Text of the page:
Before becoming distracted by Kendrick Lamar’s sensational To Pimp A Butterfly, I was in the process of mulling over Ghostpoet’s recently released album, Shedding Skin. I would now like to return to this record and give it the credit that it undeniably deserves. It is quite some time since the record was released, but I am still enjoying this incredibly coherent and well thought out album.
Shedding Skin, Ghostpoet’s third full length release, sees him turn to an aesthetic that is firmly rooted in an everyday, even mundane, British reality. From the instruments used right through to the idiomatic eccentricities of the English language that the vocalist exploits, there is no escaping the fact that the album has a distinctly English feel to it. The fact that Ghostpoet has combined his undulating lyrical style with a guitar-centric band set-up has enabled him to create an album that feels extremely (a)live. This live feel creates a personal, intimate and engaging atmosphere right from the outset.
A few years ago I saw Ghostpoet play live in newcastle; he was being supported by Alt-J. Alt-J have since become enormously popular, but they have not, to my mind, maintained the raw and dynamic energy that they transmitted at that gig. Whereas in their debut album the band had cultivated a minimalistic and beautiful sound that saw the drums cut through the mix and, along with some distinctive vocals, really define the group’s sound, they have since fleshed out their approach and thus (in my opinion) lost part of their minimalistic appeal.
Ghostpoet on the other hand, after his more electronic Some Say I So I Say Light album, has turned to a stripped down approach that really allows his songwriting prowess to take pride of place. For me, the drums on the album are a real highlight. They’re well recorded and provide the album with some great grooves and some exciting and occasionally chaotically jazzy variations.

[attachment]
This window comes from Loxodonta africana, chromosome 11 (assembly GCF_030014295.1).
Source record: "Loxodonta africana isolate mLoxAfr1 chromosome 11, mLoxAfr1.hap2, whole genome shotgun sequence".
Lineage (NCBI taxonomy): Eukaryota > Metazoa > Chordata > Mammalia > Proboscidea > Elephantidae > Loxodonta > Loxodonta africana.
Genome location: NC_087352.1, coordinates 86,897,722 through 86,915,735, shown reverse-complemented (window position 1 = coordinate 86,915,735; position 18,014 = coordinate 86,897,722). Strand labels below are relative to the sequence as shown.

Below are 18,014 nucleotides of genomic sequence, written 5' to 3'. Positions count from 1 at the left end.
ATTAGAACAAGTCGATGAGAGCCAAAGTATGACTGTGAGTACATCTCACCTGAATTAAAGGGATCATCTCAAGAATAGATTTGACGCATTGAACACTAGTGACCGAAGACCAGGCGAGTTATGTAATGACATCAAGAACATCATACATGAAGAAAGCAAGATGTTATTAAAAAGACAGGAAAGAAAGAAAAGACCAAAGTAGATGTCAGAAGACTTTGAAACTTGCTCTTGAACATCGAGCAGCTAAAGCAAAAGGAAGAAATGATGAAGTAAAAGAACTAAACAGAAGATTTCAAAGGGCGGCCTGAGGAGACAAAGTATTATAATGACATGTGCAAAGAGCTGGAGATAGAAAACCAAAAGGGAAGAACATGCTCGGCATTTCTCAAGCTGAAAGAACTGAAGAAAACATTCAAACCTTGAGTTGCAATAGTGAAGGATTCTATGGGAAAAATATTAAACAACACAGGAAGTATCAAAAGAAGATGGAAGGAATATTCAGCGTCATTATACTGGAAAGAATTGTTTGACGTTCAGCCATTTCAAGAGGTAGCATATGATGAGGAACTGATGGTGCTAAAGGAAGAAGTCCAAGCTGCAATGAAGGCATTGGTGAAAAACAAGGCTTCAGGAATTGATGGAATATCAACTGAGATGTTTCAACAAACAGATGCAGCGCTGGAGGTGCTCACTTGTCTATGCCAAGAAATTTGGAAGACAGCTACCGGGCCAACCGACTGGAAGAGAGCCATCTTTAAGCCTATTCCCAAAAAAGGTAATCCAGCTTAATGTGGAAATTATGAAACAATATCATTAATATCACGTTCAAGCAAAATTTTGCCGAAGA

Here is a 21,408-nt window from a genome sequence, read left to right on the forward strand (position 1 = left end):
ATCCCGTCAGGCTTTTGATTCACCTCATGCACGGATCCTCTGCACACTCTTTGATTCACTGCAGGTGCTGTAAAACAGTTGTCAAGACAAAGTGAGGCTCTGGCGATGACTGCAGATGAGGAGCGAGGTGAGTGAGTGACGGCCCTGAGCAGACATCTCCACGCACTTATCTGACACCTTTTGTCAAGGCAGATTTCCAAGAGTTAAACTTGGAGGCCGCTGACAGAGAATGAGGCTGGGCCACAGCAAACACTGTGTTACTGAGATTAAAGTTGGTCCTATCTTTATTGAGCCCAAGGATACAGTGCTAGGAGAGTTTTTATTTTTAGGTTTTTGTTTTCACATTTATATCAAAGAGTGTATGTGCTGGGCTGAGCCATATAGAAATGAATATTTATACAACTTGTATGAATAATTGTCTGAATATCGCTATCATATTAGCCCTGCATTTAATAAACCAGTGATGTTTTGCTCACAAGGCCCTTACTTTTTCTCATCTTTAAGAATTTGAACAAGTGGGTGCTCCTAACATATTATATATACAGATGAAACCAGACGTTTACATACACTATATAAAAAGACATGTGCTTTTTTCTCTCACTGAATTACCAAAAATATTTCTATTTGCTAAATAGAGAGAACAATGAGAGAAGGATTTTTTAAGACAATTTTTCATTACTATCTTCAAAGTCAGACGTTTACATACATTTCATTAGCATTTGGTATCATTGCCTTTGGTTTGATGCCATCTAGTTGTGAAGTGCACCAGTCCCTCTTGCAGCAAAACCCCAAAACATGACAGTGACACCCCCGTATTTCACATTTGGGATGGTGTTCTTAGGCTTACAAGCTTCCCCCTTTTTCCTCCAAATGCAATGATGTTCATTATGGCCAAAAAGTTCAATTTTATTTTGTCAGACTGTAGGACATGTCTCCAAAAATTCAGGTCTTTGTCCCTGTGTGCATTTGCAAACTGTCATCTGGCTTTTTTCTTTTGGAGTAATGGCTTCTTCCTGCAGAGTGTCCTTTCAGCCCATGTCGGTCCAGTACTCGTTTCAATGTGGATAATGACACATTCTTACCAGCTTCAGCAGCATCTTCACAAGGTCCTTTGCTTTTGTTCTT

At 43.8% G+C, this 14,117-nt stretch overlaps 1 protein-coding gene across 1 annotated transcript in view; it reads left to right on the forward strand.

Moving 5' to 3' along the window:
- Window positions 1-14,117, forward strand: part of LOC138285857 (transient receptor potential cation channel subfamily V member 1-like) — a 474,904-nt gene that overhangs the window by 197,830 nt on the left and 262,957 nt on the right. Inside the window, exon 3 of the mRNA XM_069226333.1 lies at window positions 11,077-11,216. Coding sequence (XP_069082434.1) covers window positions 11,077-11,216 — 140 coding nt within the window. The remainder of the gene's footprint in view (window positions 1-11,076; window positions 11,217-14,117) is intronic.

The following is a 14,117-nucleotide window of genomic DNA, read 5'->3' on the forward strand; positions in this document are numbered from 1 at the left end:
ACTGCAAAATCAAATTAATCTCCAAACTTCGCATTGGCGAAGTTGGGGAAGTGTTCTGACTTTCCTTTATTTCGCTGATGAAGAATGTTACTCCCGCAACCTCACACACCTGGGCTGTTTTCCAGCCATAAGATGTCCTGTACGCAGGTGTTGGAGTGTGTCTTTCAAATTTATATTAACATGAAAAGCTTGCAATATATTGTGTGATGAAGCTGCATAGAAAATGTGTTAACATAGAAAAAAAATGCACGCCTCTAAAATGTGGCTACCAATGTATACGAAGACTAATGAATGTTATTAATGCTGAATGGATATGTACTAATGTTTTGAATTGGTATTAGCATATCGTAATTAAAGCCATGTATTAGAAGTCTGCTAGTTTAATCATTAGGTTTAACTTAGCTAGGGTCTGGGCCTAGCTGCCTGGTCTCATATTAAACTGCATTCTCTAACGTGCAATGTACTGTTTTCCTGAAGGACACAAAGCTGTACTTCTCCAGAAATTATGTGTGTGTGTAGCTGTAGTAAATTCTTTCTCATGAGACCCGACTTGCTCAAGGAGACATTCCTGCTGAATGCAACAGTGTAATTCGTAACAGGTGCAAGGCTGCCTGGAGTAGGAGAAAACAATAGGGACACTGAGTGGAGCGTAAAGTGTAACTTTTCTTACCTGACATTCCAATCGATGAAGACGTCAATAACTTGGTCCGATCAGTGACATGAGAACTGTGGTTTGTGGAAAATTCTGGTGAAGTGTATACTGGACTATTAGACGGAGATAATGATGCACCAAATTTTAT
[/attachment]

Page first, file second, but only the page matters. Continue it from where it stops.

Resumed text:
Not only does the album have a real sense of sonic coherency, but it also has a thematic and lyrical thread that really ‘ties the room together’. Ghostpoet has previously been quick to say that people shouldn’t see him as a ‘poet’ just because the word features in his artist name. However, I believe that this album brings his poetic sensibilities to the forefront.
For example, the song entitled ‘Better Not Butter’ can be used as an example to demonstrate what I feel to be the central theme of the album; a desire to elevate the status and portrayal of everyday realities to a more sublime place. Not an everyday staple spread, but a step beyond. However, one can’t have one without the other! Ghostpoet therefore builds his album around stories about relationship breakdowns and the constant ebb and flow of mood swings and bills that need paying. In another song, ‘Sorry My Love, It’s You Not Me’, Ghostpoet and Lucy Rose celebrate everyday transience and romantic failures with the repeated phrase ‘it’s just your forgettable’. To make a song about a relationship that never gets off the ground is to take an unsensational narrative and regard it as a beautiful example of humanity in action.
Anyway, enough rambling from me. My favourite track from the album has to be ‘X Marks The Spot’, whereas the only song that I was initially unimpressed by was ‘That Ring Down The Drain Kind Of Feeling’. For me, this song lacks the build quality that the other songs from the record have, and deviates somewhat from the live aesthetic that is otherwise uninterrupted.
I heartily recommend you check this album out, and I hope this review gives you some food for thought!